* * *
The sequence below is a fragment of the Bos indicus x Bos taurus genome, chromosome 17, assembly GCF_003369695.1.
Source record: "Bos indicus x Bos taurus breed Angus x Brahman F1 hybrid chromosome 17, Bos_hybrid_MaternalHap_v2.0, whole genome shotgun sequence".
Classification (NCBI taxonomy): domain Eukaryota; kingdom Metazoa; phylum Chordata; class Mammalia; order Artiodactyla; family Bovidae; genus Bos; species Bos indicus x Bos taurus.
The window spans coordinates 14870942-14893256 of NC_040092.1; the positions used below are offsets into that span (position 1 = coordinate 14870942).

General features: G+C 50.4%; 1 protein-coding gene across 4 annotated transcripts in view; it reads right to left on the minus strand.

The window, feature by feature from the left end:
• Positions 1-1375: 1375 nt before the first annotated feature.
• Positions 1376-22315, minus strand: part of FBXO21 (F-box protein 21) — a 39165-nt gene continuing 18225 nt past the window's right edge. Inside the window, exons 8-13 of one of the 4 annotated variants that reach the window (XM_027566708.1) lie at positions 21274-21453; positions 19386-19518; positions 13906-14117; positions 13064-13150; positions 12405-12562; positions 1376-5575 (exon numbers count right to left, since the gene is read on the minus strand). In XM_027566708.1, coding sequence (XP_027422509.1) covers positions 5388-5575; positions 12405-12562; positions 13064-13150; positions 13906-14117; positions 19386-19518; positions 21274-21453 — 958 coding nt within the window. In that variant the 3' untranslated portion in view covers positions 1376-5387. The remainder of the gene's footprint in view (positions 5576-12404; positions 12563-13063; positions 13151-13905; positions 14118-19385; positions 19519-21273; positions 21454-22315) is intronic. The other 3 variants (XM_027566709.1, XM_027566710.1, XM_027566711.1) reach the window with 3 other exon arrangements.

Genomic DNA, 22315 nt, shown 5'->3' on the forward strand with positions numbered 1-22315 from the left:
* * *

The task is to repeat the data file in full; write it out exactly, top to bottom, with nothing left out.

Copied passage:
The sequence below is a fragment of the Bos indicus x Bos taurus genome, chromosome 17, assembly GCF_003369695.1.
Source record: "Bos indicus x Bos taurus breed Angus x Brahman F1 hybrid chromosome 17, Bos_hybrid_MaternalHap_v2.0, whole genome shotgun sequence".
Classification (NCBI taxonomy): domain Eukaryota; kingdom Metazoa; phylum Chordata; class Mammalia; order Artiodactyla; family Bovidae; genus Bos; species Bos indicus x Bos taurus.
The window spans coordinates 14870942-14893256 of NC_040092.1; the positions used below are offsets into that span (position 1 = coordinate 14870942).

General features: G+C 50.4%; 1 protein-coding gene across 4 annotated transcripts in view; it reads right to left on the minus strand.

The window, feature by feature from the left end:
• Positions 1-1375: 1375 nt before the first annotated feature.
• Positions 1376-22315, minus strand: part of FBXO21 (F-box protein 21) — a 39165-nt gene continuing 18225 nt past the window's right edge. Inside the window, exons 8-13 of one of the 4 annotated variants that reach the window (XM_027566708.1) lie at positions 21274-21453; positions 19386-19518; positions 13906-14117; positions 13064-13150; positions 12405-12562; positions 1376-5575 (exon numbers count right to left, since the gene is read on the minus strand). In XM_027566708.1, coding sequence (XP_027422509.1) covers positions 5388-5575; positions 12405-12562; positions 13064-13150; positions 13906-14117; positions 19386-19518; positions 21274-21453 — 958 coding nt within the window. In that variant the 3' untranslated portion in view covers positions 1376-5387. The remainder of the gene's footprint in view (positions 5576-12404; positions 12563-13063; positions 13151-13905; positions 14118-19385; positions 19519-21273; positions 21454-22315) is intronic. The other 3 variants (XM_027566709.1, XM_027566710.1, XM_027566711.1) reach the window with 3 other exon arrangements.

Genomic DNA, 22315 nt, shown 5'->3' on the forward strand with positions numbered 1-22315 from the left: